Well, most of my clients have been with me for more than 10 years I think. Well, that kind of like ages me. Yeah, they've been with me for a long time. That's why I don't want to like give up the practice. I guess, when you've worked and you've served your clients for so long, I mean, to be honest, most of them have kind of like become friends to a certain extent, right? So I don't want to just somehow ditch them or send them off somewhere else when I relocated to London, right? So I kept my practice. I'm still practising as a Hong Kong lawyer. But on top of that, I'm doing other things.
Yeah. Tell us about the other things
Yeah, the other things. Yeah, like my rocket project, which is one of the business ventures that I have in London, where I basically provide clients with an assimilated service - legal. business and coaching. So legal and business, as I mentioned earlier, to me it's like, you can't have one without the other. You know, if you wanted to provide legal support, first and foremost, you need to understand the business. So when I work with a new client, of course, they come to me with some sort of a legal question that they think they have, right? But my approach normally is to understand them, understand their business, their brand, the company, the structure, what they want to do, what are they doing now, rightly or wrongly, where they want to go eventually? What are their plans? Business plans.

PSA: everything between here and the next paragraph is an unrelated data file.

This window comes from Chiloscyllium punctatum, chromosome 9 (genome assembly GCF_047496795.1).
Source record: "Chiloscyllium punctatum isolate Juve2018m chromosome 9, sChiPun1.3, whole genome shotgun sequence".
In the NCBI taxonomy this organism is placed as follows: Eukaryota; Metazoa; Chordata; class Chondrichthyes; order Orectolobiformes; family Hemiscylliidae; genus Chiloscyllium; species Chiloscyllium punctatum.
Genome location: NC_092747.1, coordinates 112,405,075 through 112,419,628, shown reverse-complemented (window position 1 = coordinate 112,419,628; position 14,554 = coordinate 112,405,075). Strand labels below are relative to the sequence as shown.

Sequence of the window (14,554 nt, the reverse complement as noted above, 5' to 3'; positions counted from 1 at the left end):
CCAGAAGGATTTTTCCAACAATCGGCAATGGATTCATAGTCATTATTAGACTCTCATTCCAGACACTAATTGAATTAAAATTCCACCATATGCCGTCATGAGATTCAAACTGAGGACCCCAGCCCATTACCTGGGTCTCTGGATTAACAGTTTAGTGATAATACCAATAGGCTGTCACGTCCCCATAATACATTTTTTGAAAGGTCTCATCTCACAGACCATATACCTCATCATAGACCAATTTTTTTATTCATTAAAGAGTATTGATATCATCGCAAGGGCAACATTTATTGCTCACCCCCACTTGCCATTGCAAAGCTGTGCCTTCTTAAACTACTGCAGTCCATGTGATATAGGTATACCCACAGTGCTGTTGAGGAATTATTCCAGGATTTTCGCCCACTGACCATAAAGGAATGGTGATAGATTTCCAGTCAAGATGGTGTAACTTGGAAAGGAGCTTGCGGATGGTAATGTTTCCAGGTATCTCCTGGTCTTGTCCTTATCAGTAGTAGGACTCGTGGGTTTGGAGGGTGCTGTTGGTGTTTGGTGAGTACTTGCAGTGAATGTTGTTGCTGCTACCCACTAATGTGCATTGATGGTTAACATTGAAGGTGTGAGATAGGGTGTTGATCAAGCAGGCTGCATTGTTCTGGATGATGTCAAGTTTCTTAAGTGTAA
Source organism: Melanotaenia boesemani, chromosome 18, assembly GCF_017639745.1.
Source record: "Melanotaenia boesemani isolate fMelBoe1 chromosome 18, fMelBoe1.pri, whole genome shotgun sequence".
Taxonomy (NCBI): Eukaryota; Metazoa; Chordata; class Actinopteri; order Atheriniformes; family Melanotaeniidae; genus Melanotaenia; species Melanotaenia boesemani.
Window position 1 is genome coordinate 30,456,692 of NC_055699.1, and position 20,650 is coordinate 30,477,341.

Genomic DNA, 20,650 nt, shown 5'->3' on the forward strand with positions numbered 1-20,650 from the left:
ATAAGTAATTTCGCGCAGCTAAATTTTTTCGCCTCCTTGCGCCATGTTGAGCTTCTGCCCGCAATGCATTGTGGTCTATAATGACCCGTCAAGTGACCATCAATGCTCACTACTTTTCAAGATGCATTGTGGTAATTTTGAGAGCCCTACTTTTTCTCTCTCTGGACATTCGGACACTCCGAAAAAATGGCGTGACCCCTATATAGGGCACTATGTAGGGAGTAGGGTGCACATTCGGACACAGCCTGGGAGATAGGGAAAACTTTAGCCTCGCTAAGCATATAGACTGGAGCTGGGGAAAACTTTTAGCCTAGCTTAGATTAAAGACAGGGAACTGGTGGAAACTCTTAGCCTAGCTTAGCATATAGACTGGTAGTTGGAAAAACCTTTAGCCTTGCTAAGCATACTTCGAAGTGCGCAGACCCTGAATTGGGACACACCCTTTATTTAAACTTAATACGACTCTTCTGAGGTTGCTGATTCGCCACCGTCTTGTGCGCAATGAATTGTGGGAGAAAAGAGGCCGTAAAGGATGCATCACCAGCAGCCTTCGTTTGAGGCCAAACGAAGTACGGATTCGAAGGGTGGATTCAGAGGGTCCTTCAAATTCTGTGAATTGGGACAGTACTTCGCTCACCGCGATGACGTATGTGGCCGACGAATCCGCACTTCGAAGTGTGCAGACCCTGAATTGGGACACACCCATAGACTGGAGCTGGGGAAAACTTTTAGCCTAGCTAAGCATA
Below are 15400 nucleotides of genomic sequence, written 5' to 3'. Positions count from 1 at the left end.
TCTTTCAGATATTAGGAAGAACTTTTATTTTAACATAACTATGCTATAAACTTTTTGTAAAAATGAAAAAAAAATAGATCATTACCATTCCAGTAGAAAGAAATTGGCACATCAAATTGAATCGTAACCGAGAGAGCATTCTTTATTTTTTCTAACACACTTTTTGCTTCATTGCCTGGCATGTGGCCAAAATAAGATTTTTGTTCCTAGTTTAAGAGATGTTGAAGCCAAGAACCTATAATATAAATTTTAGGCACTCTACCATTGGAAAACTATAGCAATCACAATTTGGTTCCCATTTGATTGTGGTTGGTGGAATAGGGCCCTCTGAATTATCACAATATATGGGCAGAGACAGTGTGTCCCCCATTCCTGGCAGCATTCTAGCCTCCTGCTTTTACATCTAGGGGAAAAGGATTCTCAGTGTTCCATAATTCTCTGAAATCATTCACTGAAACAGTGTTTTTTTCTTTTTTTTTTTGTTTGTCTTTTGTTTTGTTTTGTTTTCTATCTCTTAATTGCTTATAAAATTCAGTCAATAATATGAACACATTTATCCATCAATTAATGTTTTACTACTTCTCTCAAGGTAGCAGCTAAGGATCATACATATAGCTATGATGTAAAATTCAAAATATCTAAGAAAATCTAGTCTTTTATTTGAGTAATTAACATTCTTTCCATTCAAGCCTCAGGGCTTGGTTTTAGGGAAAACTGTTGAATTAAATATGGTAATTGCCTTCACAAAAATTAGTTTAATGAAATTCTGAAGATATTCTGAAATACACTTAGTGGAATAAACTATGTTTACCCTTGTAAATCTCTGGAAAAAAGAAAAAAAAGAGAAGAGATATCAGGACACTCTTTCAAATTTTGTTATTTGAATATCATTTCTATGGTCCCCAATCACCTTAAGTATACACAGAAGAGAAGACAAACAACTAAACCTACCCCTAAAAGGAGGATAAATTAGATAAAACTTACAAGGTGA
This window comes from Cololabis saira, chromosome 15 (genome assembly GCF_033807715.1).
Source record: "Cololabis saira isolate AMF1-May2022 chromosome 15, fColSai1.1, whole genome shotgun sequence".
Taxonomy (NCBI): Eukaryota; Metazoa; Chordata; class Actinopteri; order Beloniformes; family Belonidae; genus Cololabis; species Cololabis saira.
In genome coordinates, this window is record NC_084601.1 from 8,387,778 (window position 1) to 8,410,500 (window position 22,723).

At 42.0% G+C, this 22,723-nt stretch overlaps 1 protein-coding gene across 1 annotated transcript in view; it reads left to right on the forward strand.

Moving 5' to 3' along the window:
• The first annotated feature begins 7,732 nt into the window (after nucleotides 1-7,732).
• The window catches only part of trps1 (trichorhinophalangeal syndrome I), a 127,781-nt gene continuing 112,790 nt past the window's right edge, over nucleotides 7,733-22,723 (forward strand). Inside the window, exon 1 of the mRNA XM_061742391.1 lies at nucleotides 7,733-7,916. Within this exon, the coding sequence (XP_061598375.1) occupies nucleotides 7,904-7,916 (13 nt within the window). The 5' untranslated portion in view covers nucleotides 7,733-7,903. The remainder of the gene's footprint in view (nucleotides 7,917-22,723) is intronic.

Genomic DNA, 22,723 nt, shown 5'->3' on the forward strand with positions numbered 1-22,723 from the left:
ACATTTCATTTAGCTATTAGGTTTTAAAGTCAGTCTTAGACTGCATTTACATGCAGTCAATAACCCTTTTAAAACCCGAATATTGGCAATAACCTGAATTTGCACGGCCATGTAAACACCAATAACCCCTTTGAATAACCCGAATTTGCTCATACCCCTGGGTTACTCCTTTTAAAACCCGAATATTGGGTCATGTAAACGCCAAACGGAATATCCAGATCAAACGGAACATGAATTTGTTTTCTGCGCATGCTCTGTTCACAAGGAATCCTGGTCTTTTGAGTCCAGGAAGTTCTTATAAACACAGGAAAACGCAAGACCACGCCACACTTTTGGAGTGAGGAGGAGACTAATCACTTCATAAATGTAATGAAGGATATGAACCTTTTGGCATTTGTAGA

Yeah, yes, Yep. Yep.
And then we come back and talk about the legal issues.
Ah, so you have a business conversation? And then you take them through the legal solution.
That's really interesting, I find that that's actually possible more now that I've stepped out of practice with a large firm and I practise on my own, I find that it's possible to have those conversations in a far more, closer way with the client without the pressure of billing.
How much does my time cost? How much is it going to cost you? And then growing with the business. So you make an investment with the client.
Yeah, I still do, not only with my consulting business in London, but in my firm, serving the clients. You know, from my Hong Kong law firm, I still do that my approach is still similar as well. But although, as you said, we need to be mindful of the billable, with the billing hours, so you cannot like, you know, ask clients about their life story, you know, it's a meeting.
But yes, but you know, but I still start from there. I still start from understanding the client, the person, his or her position in the company, just to understand the dynamics a little bit, right? And then understand the business, the brand, where they are present, where they want to go, I still do all those business stuff first.
Before I talk about the legal stuff. You know, in my experience, sometimes clients come to us thinking that they have issue A. After you ask all those questions, you actually know that they don't have issue A. They have issue, C, D, E and everything else, but not A, right? So but if you don't ask those questions, you will never find out. And they will never know. So what happens is that you give them a solution for issue A, they go back and they realise this is not what I need, right? So it's like they paid for something that they, it eventually is actually not going to be helpful for them inside a company. And then the feeling for them is that oh, actually, this lawyer is no use.
I paid the money. Well, that advice actually doesn't help me in any way. So that is not the type of lawyer that I wanted to be.